Assignments - Point Allocation

   

Assignment

Points

Due Dates

Elluminate – Introduction Lecture (URL/password to be provided by 1/26)

0

February 1st

Digital Resources Paper

15

March 4

Group Presentations - Genre/Author Project

20

March 8

Elluminate Session - Book Discussion - Hope in Patience

10

May 10

Blog/Database Project

30

May 20

Discussion Forums

24

See Wkly Schedule

SOTES

1

End of semester

TOTAL

100

 

NOTE: The instructor reserves the right to deduct points for any work not done on time, Elluminate session not attended and not participating in discussion threads. 

E-mail Subject Lines/Naming of Assignment Files - Mandatory

  • Format for subject line for all email correspondence:
    LIBR 265_10_YOUR LAST NAME
    (Example LIBR 265_10_ WrennEstes)
  • Format the file name for all of your assignments:
    LIBR 265_10_YOUR LAST NAME_KEYWORD OF ASSIGNMENT TITLE
    (Example LIBR265_10_WrennEstes_GenreAuthor)

E-mail Response Time
Instructor normally answers email on a regular basis throughout the day and evenings.

The “policy” for responding to email is: 24-hours from receipt of the email by the instructor.

The instructor will inform the class if a longer response time is needed (instructor out of town, illness, etc.)

Crisis or Emergency
Please call the instructor if a situation will prevent you from doing assignments, Elluminate sessions and discussion threads. You will receive a zero for any course work missed unless you have received permission from the instructor for an extension. The instructor reserves the right to deduct points (the number of which is determined by the instructor) for any work not done on time, missed Elluminate sessions or non-participation in discussion threads. Instructor’s cell phone number is 510-410-1959 (pacific time zone).

Course Calendar
Subject to change with fair notice.

Technology Requirements
You will need a high-speed connection (DSL, cable, etc.) to successfully participate in this class. Please see the Technology Requirements and Instructions for Success handout.

Course Grading
The rubric for written assignments and the instructor individual assignment/student evaluation forms are located under Contents on the d2L course site.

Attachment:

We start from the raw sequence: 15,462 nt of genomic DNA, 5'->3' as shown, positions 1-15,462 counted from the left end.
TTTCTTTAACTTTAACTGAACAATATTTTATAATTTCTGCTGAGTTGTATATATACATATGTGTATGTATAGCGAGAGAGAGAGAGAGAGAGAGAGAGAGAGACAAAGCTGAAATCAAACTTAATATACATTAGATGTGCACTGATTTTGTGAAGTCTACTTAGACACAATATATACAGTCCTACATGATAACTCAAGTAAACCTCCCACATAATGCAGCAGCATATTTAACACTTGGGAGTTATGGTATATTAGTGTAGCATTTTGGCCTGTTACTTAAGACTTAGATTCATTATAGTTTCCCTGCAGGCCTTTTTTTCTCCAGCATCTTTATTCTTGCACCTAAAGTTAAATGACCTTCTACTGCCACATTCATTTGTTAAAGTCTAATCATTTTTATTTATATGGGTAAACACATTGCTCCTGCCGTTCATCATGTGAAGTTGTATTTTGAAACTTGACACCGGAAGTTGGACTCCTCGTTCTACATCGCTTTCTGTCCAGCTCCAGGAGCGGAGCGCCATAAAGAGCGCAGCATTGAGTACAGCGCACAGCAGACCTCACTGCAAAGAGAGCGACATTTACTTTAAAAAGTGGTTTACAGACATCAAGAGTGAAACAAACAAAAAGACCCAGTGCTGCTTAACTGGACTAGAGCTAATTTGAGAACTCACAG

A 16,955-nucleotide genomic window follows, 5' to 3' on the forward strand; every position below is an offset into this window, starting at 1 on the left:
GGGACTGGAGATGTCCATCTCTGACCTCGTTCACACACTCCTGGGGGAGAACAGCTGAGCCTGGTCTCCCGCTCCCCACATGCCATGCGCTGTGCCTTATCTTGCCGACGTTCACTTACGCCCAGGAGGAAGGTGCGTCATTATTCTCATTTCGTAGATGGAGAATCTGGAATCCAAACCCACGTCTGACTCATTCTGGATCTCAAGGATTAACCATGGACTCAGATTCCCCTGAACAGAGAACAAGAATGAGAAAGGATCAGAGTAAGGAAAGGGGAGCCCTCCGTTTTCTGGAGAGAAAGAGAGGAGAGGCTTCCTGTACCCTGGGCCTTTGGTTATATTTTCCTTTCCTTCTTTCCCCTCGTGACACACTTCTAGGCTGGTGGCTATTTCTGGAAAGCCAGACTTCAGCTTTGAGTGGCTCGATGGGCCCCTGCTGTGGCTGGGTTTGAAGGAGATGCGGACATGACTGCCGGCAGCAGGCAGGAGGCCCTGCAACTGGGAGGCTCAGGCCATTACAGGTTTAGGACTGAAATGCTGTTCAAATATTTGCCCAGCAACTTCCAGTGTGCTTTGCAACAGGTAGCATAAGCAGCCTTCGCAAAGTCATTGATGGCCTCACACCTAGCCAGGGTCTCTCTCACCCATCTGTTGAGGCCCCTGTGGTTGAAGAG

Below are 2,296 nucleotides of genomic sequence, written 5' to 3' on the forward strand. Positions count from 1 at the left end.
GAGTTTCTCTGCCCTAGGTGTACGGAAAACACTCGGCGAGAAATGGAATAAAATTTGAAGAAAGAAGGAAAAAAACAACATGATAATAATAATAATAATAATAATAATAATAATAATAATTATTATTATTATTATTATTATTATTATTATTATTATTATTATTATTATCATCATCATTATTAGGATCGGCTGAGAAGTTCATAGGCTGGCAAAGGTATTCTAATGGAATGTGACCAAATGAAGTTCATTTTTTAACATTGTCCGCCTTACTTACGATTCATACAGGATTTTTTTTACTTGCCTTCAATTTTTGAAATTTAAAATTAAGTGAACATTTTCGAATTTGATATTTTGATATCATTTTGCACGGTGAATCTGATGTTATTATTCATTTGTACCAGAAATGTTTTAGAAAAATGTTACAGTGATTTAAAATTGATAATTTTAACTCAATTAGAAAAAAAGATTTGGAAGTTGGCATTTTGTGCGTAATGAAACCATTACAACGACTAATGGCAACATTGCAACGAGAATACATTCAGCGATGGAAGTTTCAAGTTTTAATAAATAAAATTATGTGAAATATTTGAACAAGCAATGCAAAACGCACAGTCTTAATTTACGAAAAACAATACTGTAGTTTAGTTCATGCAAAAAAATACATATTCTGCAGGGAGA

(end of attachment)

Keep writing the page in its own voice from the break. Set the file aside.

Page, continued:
SOTES
Students evaluate the course and instructor at the end of each term. An announcement will go out from the administration to let students/faculty know when they open for input. Those completing the SOTES, and informing me of doing so, will receive 1 point. The importance of SOTES are very easy to describe – it is the student’s voice to the administration and the instructor and it is so very important to improving courses and instruction.

DISCUSSION FORUMS - Mandatory

NOTE: The instructor will act as a facilitator for the forum. Students are expected to contribute to the forum and to keep the discussion moving throughout the designated time frame. The instructor may comment from time-to-time but the expectation is that the discussion is student driven.

Discussion 1 - Week 1 (1 pt)                        January 26 to January 30

Introductions – Introduce yourself – tell us a little about yourself including how far into the program you are. (1 post per student due by 5 p.m. on January 30th)

Discussion 2 - Week 4 (3 pts)                      February 14 – February 20

Discuss the brain articles and readings assigned. 2 points (2 posts per student)

The first post addresses the topic of the thread and includes your insights and opinions on the topic and references to your readings and our discussions. You need to create a short bib indicating what resources you are using in your post. The substantial post must be on the thread by midnight Thursday of the week assigned. The second post must be a response to one of you classmates and this post must be on the thread by 5 p.m. on February 20th. 

Discussion 3 - Week 6 (7 pts)                        February 28 – March 6

Tantalize will be discussed via the discussion thread. The instructor will provide discussion thread question(s) in advance of the thread start date. (3 posts per student).

Class will be divided into discussion groups by the instructor and will only post to the group they are assigned to. First post – by Tuesday, March 1, Second post – by Friday, March 4th, Third post – by Sunday, March 6th,  5 p.m. PST. 

Discussion 4 - Week 8 (3 pts)                        March 14 – March 20

Discuss the value of controversial literature for young adults. The instructor will post a question to get the discussion going in advance of the thread start.  2 points

(2 posts per student)

The first post addresses the topic of the thread and includes your insights and opinions on the topic and references to your readings and our discussions. You need to create a short bib indicating what resources you are using in your post. The substantial post must be on the thread by midnight Thursday of the week assigned. The second post must be a response to one of you classmates and this post must be on the thread by 5 p.m. – Sunday, March 20th.

Discussion 5- Week 11 (7 pts)                        April 4 – April 10

Little Brother will be discussed via the discussion thread. The instructor will provide discussion thread question(s) in advance of the thread start date. (3 posts per student) 

Class will be divided into discussion groups by the instructor and will only post to the group they are assigned to. First post – by Tuesday, April 5th, Second post – by Friday, April 8th, Third post – by Sunday, April 10th, 5pm PST.